|Publication number||US4092672 A|
|Application number||US 05/776,711|
|Publication date||May 30, 1978|
|Filing date||Mar 11, 1977|
|Priority date||Nov 15, 1976|
|Also published as||CA1088636A, CA1088636A1, DE2751021A1, DE2751021B2, DE2751021C3|
|Publication number||05776711, 776711, US 4092672 A, US 4092672A, US-A-4092672, US4092672 A, US4092672A|
|Original Assignee||Rca Corporation|
|Export Citation||BiBTeX, EndNote, RefMan|
|Patent Citations (2), Referenced by (12), Classifications (9), Legal Events (1)|
|External Links: USPTO, USPTO Assignment, Espacenet|
This invention relates to oscillator synchronizing systems and, in particular, to synchronizing oscillators from a reference signal substantially different in frequency than the operating frequency of the oscillator.
Master reference oscillators are often used in systems wherein a number of secondary frequencies are derived from the output frequency of the master oscillator. One such use is in television systems wherein a master oscillator operating at a relatively high frequency is coupled to frequency dividers to generate horizontal line and vertical field synchronizing signals, all of which are locked in frequency and phase to the master oscillator. Oscillators designed to serve as master reference oscillators are generally of the types known as oven-stabilized or temperature compensated and, as such, are optimized in performance for a discrete frequency with a limited variable frequency adjustment on the order of ±5ppm.
In practice, one or more master oscillators in a system may be combined by way of synchronization which requires that the multiple oscillators be locked together in frequency and phase by what is commonly referred to as generator locking or Genlock operation. In Genlock operation, an external signal, generally at a low rate, e.g., the horizontal line rate in a television system, from one master oscillator which serves as a system reference, is utilized to lock the other master oscillators to the system reference. A phase detector in each master oscillator loop compares its equivalent secondary frequency, e.g., its horizontal line rate signal to the external system reference, which is at the horizontal line rate. Any difference in phasing between the two inputs to the phase detector causes the phase detector to produce an error signal, which is coupled to a control input of the local master oscillator to bring its output signal into phase with the external reference signal, thereby synchronizing the local master oscillator to the system. If the phase difference between the local and system reference frequencies is relatively large, an appreciable time, e.g., up to 60 seconds, may be required before synchronism of all of the secondary frequencies is achieved due to the relatively high rate of division of the master oscillator output frequency used to generate the lower secondary frequency and the limited range of master oscillator variation normally available.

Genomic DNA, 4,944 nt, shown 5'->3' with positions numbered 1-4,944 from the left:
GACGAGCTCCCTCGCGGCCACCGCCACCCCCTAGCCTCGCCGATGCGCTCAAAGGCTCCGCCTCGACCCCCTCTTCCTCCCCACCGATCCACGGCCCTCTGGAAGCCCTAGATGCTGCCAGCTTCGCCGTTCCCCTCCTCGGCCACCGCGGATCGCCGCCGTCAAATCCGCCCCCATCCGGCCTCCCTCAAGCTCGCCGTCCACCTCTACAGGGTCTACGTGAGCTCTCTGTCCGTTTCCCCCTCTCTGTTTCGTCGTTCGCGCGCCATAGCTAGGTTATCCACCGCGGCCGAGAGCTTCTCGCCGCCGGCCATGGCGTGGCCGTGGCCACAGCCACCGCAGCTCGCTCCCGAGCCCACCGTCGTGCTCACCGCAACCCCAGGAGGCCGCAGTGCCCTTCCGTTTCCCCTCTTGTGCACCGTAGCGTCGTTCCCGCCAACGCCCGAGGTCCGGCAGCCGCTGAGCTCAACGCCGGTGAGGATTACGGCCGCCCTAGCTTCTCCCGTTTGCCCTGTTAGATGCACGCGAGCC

Prior art attempts at reducing the time required for bringing a local master oscillator into synchronism generally require the use of two or more external reference signals. In one such system, a first reference of a frequency at or near the local master oscillator output frequency is used to correct the local master oscillator, while a second reference signal at the lower secondary frequency rate is utilized to reset the divider circuit which develops the lower secondary frequency. However, the substantial difference in the frequency rate of the two or more external reference signals may create a substantial time and phasing displacement of the lower secondary frequency output signal depending on the countdown status of the divider circuit at the time the reset is attempted.
A system is provided for synchronizing an oscillator circuit having two or more output signals of substantially different frequencies from a single external reference signal. The system comprises an oscillator circuit for generating a first output signal to which is coupled divider circuit means for developing a second output signal from the first output signal. Phase detector means responsive to the second output signal and to a source of external reference signal substantially at the same frequency as the second output signal are provided for developing a phasing control signal indicative of the phasing difference between the second output signal and the external reference signal. Coupling means are provided for coupling the phasing control signal to the oscillator so as to bring the second output signal and the external reference signal into phase coincidence. Control means coupled to the divider circuit means are responsive to a synchronizing control signal for resetting the divider circuit means upon application of the synchronizing control signal to the control means. The control means are further responsive to the first occurring external reference signal after application of the synchronizing control signal for enabling the divider means.
FIG. 1 is a block diagram of a master oscillator circuit embodying the invention; and
FIGS. 2a - 2f are waveforms depicting the operation of the block diagram of FIG. 1.